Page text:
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fairy.dust <•> nobody can beat meh.

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▽ messages. : 15
▽ crédit. : fairy.dust
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Date d'inscription : 03/03/2013
Localisation : dans les bras de prince charming.

MessageSujet: fairy.dust <•> nobody can beat meh. 05.03.13 9:25

~ I will always find you and you will always find me. ~



fairy.dust, la perfection incarnée.
--------------------------------
don't you fool me, kitty.


2 2

~ GIVE ME ANOTHER CHANCE MAYBEH. ~
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▽ messages. : 15
▽ crédit. : fairy.dust
▽ age. : 21
▽ points. : 0
Date d'inscription : 03/03/2013
Localisation : dans les bras de prince charming.

MessageSujet: Re: fairy.dust <•> nobody can beat meh. 05.03.13 12:00

Coma (noun) • A state of deep, often prolonged unconsciousness, usually the result of injury, disease, or poison, in which an individual is incapable of sensing or responding to external stimuli and internal needs.
* * *


“Oh my god.” She said, her lips shivering.

Allison was a good mother. She had always been helping his daughter. She was almost eighteen and when she told her that she was going to a little party organized by her high school, she couldn’t make any objection. After all, she was wise, well-behaved and she knew how to remain responsible, even in the dramatic situations. She wasn’t like all the other kids. Maybe her loneliness was a precursory sign of her future tragic fate. As if, in her last months, she wanted to be prepared to the worst.

“I… I can’t believe it…”

Allison began to sob in silence, covering her face with her hands. The doctor frowned and put his friendly palm over her shoulder.

“We know that it may be a shock for you, Mrs. Merrit, but keep in mind that being in a coma is “curable”. People can… Regain in consciousness. It already happened to many of our patients. Sometimes it’s even a question of time. For the moment, we have to make some examinations to develop our hypotheses, but as soon as we have news, I’ll inform you.”

And he left her in the crowded corridor of the San Francisco General Hospital, without a backward glance, alone with her pain. Dr. Ferrell was a professional. He went to the best college of all San Francisco in 1980 with strong ambitions. And he slowly became what he always wanted to: a good doctor, famous and recognized as such. But years and years of practice also revealed his biggest weakness: he wasn’t able to comfort people. And to avoid another awkward moment, he often had to pretext an excuse to disappear.

Fortunately, that day, the nurses were there to help Allison. She was a desperate mother in urge to see her daughter. She was a good mother. And it’s a good mother’s duty to make sure their children are safe.

“Where is she? Where can I find her? Please…”

Her voice was just a quiet whisper of despair. She still couldn’t realize what happened, and how to react. It was her little girl, after all, her quiet, wise and well-behaved little girl, who was not supposed to be here, in the sterile atmosphere of a hospital.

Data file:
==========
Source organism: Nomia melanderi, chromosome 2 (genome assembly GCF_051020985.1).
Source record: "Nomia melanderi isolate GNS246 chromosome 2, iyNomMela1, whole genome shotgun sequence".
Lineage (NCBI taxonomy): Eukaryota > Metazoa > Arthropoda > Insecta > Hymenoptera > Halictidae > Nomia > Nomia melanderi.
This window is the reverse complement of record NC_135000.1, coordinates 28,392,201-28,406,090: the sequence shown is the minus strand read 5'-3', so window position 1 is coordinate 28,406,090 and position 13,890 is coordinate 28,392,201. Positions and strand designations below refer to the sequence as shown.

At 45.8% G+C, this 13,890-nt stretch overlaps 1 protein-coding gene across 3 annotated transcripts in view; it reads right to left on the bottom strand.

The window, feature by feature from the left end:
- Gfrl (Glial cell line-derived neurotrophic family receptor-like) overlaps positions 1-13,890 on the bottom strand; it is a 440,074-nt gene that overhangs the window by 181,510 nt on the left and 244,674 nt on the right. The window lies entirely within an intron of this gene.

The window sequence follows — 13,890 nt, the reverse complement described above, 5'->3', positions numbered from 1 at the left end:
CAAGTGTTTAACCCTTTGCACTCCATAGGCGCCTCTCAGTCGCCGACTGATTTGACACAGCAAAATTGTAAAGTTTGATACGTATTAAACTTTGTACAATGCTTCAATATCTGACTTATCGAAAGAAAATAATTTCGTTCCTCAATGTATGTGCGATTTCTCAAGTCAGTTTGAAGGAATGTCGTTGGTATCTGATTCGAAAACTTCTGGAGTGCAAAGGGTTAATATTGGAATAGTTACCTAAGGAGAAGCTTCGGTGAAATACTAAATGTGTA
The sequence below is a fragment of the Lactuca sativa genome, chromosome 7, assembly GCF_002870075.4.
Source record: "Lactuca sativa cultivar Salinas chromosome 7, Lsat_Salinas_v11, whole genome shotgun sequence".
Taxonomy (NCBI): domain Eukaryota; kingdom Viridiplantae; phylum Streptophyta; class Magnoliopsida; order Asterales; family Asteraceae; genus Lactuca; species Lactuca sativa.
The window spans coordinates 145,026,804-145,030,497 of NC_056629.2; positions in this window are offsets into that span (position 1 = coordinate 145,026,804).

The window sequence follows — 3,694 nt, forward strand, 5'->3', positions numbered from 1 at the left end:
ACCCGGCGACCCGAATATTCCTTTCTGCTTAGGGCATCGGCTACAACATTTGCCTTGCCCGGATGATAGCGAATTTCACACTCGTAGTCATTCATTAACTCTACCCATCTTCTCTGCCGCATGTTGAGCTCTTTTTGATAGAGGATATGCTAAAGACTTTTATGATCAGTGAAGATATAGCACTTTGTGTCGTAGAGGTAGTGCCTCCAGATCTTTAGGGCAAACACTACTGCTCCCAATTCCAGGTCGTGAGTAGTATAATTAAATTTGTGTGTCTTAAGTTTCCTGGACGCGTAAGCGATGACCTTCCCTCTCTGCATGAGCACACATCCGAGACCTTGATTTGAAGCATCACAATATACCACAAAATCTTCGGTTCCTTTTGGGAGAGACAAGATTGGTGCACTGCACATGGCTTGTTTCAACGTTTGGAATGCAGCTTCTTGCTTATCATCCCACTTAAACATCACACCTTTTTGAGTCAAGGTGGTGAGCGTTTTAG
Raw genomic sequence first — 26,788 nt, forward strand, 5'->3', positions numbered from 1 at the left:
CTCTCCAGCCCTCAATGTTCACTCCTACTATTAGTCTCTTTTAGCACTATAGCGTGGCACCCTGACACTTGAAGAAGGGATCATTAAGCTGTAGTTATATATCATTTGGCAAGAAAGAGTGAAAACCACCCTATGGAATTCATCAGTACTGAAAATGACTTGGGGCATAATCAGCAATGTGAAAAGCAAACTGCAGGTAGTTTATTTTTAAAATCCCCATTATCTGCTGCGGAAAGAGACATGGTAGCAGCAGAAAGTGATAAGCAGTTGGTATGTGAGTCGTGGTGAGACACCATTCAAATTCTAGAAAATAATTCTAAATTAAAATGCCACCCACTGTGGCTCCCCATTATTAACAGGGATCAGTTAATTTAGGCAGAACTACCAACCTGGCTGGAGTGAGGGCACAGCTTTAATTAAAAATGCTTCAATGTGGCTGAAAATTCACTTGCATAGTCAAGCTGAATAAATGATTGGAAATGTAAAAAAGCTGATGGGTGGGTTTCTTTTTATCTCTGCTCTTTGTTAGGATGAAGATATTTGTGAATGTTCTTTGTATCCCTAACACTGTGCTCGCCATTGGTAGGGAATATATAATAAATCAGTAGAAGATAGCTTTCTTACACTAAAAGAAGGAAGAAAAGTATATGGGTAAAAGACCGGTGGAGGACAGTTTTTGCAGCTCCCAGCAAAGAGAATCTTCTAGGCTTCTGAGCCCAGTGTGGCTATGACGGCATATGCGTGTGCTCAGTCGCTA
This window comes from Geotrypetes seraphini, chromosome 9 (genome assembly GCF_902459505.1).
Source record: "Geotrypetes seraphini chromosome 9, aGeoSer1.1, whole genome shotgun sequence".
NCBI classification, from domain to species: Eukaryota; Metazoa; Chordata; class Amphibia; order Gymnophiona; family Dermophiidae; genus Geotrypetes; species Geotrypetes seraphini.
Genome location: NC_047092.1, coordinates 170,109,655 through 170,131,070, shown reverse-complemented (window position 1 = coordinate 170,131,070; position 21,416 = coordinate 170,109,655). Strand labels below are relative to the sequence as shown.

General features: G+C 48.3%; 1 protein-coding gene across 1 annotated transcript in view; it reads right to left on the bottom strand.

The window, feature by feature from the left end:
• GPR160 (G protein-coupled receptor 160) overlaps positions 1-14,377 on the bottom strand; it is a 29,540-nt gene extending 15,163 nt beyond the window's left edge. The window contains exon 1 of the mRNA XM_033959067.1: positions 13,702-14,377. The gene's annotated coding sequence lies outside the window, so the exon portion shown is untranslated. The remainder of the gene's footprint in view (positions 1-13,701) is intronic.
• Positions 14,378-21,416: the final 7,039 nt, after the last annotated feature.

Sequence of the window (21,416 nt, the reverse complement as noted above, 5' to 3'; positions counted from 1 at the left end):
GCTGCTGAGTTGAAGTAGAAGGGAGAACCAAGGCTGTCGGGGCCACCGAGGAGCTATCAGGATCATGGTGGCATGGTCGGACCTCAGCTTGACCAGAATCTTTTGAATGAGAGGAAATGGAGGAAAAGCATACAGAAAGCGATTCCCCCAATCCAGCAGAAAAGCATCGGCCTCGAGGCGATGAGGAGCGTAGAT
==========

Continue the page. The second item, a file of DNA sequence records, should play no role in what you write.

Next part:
“Just relax and breathe, Miss. We’ll lead you to her in a little while, ok?”

But it wasn’t just “ok”. It never was, they knew it, as she dissolved into tears again.

***

“Mom!”

Alice Merrit threw her bag in the living-room. It has been a tough day, because it was the last that she spent at school, which was paradoxically full of nostalgia, but as soon as she stepped in the kitchen, filled with light, her doubts disappeared and she faced her mother, smiling cheerfully at her. Some sort of connection had never left them, and she could easily deem her as a friend, a confident, unlike other teenagers and their parents. She was the only family that she had, no generous grandparents or siblings, not even a father. Only she and her.

“Guess who’s going to a party!”

The blonde woman raised an eyebrow with a little smile.

“Mmmh… You, maybe?”

“Yes! Oh my God, I can’t believe this is happening! For the first time!”

Her voice couldn’t hide her sudden excitation, and she hugged her mother before slipping away in her bedroom, before Allison could even blink. Teen’s energy, she always said. That was the only explanation. As Alice was hidden in her room, door locked, to prepare herself for the next few hours, she watched the TV in the living room, lost in her thoughts. A part of her was happy that her daughter was finally a woman, grown-up and ready to live, but on the other hand, she wasn’t ready to let her go yet. It wasn’t as easy as expected, and a few years before, she wouldn’t even have dared to think leaving her live her life. Trying to remain happy, she noticed that it was becoming harder and harder to keep the tears away from her face, but when she finally agreed to stand up and going upstairs, Alice rushed in the room with a bright red dress, her hair arranged in an elaborated chignon.

“How do I look?” she asked, her eyes shining.

Stunning was the only word which crossed her mother’s lips as Alice came to hug her.

“Hey, mom… Don’t cry! It will be fine! I’ll be right back in a little while!” She murmured against her hear.

“It’s just that you’ve grown so fast…”

A laugh escaped from Alice.

“Of course, seventeen years, it’s nothing.” She answered, ironic.

They both enjoyed the moment in silence, - and as they didn’t know yet, the last they shared – and Alice took her bag with her, and waved her hand in her direction before stepping outside, closing the door behind her.

“I’ll be back at home soon!” She cried out.

But she never will.
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